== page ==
The legal sector will also be revamped with a raft of legislation that will be promulgated, including the new Arbitration Bill, a new Juvenile Justice Bill, a Bail Bill, and Sentencing Guidelines.
Nandlall also tabled changes to the Police Act, the Evidence Act, among others, at the 28th Sitting of the 12th Parliament, which are intended to modernise Guyana’s approach to crime fighting, and using contemporary and scientific methods of investigation that will inevitably boost the State’s prosecutorial capacity.
In June, 2021, Nandlall was elected Chairman of the Parliamentary Special Select Committee dealing with the proposed amendments set out in the Narcotic Drugs and Psychotropic Substances Control Amendment Bill 2021. With Guyana poised to take its place on the map as a top tourism destination, in keeping with the developments consequent to the oil & gas sector which saw hotel giants like Hyatt Hotels and Resorts, Radisson Hotels, and the Hilton Hotels and Resorts coming to Guyana, in January, 2021, Nandlall announced that plans are on stream to draft new legislation to guide Guyana’s hospitality sector.
To better and more effectively manage criminal litigation, the Legal Affairs Ministry is currently working along with the Director of Public Prosecutions (DPP) office, the Guyana Police Force, the Guyana Prison Service and the Judiciary to create a joint Management Information System.
The expansion of the Chambers of the DPP to accommodate more prosecutors, as the limited space is currently a restriction on doing so, is budgeted for in Budget 2021.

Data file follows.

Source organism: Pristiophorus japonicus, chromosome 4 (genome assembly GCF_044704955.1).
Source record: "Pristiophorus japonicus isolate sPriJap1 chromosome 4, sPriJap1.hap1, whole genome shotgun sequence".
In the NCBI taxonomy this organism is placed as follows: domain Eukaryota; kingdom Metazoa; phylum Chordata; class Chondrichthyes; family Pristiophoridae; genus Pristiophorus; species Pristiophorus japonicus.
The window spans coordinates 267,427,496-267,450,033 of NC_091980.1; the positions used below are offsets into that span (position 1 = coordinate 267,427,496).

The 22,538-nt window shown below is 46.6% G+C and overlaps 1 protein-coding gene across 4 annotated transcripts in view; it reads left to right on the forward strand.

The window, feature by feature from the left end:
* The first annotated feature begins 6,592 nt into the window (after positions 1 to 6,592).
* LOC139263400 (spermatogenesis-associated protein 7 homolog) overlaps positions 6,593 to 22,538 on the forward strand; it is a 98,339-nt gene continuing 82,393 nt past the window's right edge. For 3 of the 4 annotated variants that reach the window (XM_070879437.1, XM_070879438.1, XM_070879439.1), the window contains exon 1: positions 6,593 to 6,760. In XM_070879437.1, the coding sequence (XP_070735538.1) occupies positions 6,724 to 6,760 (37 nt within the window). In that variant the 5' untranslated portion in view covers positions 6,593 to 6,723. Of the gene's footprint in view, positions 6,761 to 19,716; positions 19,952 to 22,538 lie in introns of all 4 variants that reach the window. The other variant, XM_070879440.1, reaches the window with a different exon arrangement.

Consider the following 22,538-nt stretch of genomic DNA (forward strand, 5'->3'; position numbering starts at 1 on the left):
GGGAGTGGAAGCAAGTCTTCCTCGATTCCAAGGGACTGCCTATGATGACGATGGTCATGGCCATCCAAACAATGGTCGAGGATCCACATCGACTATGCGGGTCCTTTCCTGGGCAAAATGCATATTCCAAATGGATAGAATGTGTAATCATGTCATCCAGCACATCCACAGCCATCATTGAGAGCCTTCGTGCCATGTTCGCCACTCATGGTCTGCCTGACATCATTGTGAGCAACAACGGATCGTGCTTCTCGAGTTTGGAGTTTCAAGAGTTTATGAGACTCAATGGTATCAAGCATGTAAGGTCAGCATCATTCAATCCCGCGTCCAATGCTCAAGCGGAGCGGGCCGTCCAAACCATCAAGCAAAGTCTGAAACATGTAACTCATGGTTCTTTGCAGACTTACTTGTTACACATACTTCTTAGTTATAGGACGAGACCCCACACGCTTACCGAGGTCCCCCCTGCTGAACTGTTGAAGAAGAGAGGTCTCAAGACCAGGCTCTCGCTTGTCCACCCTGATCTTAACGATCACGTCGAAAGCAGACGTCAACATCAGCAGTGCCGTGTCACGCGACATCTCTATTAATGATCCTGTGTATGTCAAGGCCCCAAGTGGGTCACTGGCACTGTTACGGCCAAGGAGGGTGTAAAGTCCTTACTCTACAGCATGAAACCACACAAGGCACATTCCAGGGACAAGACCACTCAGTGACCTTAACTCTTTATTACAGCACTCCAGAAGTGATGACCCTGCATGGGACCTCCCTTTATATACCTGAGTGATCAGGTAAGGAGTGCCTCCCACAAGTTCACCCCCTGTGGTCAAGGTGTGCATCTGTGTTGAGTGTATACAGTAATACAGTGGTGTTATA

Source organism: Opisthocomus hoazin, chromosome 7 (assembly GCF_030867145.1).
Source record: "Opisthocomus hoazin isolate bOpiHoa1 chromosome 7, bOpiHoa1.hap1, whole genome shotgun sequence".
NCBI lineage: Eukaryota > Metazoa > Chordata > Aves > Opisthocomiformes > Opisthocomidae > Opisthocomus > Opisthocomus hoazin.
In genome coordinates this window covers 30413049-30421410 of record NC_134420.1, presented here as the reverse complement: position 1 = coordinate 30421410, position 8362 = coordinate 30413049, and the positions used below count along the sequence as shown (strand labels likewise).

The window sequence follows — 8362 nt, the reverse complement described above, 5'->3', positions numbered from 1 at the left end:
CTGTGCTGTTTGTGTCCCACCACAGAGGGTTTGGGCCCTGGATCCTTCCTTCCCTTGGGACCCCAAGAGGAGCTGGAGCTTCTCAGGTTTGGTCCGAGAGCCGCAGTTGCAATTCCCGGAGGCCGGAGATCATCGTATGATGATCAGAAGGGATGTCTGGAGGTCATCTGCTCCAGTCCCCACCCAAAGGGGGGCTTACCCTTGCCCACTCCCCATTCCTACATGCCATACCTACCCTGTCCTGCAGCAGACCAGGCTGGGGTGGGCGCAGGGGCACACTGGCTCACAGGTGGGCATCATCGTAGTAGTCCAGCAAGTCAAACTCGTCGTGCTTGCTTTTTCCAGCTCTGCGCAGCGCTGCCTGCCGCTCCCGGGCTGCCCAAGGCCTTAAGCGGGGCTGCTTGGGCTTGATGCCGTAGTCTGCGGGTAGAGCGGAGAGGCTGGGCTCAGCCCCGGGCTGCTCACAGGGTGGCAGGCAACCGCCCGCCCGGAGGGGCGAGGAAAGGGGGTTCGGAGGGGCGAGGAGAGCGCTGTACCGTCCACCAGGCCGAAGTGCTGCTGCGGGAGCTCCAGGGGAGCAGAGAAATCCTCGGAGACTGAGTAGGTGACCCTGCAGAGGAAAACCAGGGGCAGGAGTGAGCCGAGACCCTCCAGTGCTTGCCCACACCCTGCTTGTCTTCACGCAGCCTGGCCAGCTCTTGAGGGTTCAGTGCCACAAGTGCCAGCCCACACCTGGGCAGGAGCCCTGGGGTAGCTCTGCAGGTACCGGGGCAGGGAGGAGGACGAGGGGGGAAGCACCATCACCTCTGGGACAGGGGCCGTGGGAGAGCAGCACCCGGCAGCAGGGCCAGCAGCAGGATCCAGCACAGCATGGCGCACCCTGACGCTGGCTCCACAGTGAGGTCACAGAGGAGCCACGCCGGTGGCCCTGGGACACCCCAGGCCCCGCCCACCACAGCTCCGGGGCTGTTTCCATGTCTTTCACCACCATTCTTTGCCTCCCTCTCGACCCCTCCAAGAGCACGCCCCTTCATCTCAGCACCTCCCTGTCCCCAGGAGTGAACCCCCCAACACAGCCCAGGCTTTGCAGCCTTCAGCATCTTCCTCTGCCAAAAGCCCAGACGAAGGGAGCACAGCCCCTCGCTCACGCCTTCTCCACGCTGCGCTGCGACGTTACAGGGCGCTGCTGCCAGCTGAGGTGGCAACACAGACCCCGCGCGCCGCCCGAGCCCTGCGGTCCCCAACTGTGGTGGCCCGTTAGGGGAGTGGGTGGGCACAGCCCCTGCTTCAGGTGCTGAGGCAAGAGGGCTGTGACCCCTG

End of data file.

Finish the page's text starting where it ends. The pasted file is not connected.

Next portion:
The Ministry of Legal Affairs also kick-started the US$8 million Inter-American Development Bank (IDB)-funded Support for the Criminal Justice System Programme. Through this programme, there is a plan to allow Bachelor of Laws (LLB) graduates from the University of Guyana and other recognised universities to become prosecutors at the magistracy level.
Also, as part of the $4.6 billion budgeted for the Justice Sector in Budget 2021, is the construction of new magistrate’s courts with living quarters and supporting facilities at Port Kaituma, Mabaruma, Vigilance and along the East Bank of Demerara corridor.
In December, 2020, with the aim to restore and increase access to fair court hearings, within a reasonable time, containers at the Lusignan Prison barracks at the Cecil Kilkenny Training College on the East Coast of Demerara were retrofitted into 14 courtrooms that will enable virtual hearings of cases, amid the COVID-19 pandemic.
In March, 2021, Nandlall also announced that probation officers and teachers will eventually be trained on restorative justice, to ensure that there is less imprisonment since such punishment has not been a deterrent to crime. Consequent to a number of fraudulent conveyances being executed, the Attorney-General also announced that he was examining ways to strengthen legislation to protect property owners from fraud; he has already embarked on making the Official Gazette more accessible.
Nandlall also announced that he will resume the printing and publishing of the local law reports, better known as the Guyana Law Reports.
In April, 2021, Nandlall commissioned a $92 million living quarters for judicial officers in Berbice.
During the year, he also held various engagements with a number of stakeholders on various issues arising in a gamut of sectors. He met with Dental Council of Guyana to discuss a revision of the Dental Registration Act 1966 and Medical Council of Guyana to discuss an overhauling of the Medical Practitioners Act 1991 and the Code of Conduct and Standards of Practice Regulations 2008. He also met with High Commissioner of Canada to Guyana, Mark Kevin Berman, to discuss ways to strengthen the bilateral partnership in the legal sector; a delegation from the European Union (EU) Election Observer Mission where he discussed commitment in relation to electoral reform and representatives from the American Chamber of Commerce (AmCham) to discuss issues relating to the importation of goods.
Some other noteworthy initiatives are the ‘Cotton Tree Land Titling Project’ which will see over 1,000 residents of that locality gaining ownership of land, and assisting some 53 families of Enterprise, East Coast of Demerara who purchased lands some 20 years ago to finally receive their Certificates of Title.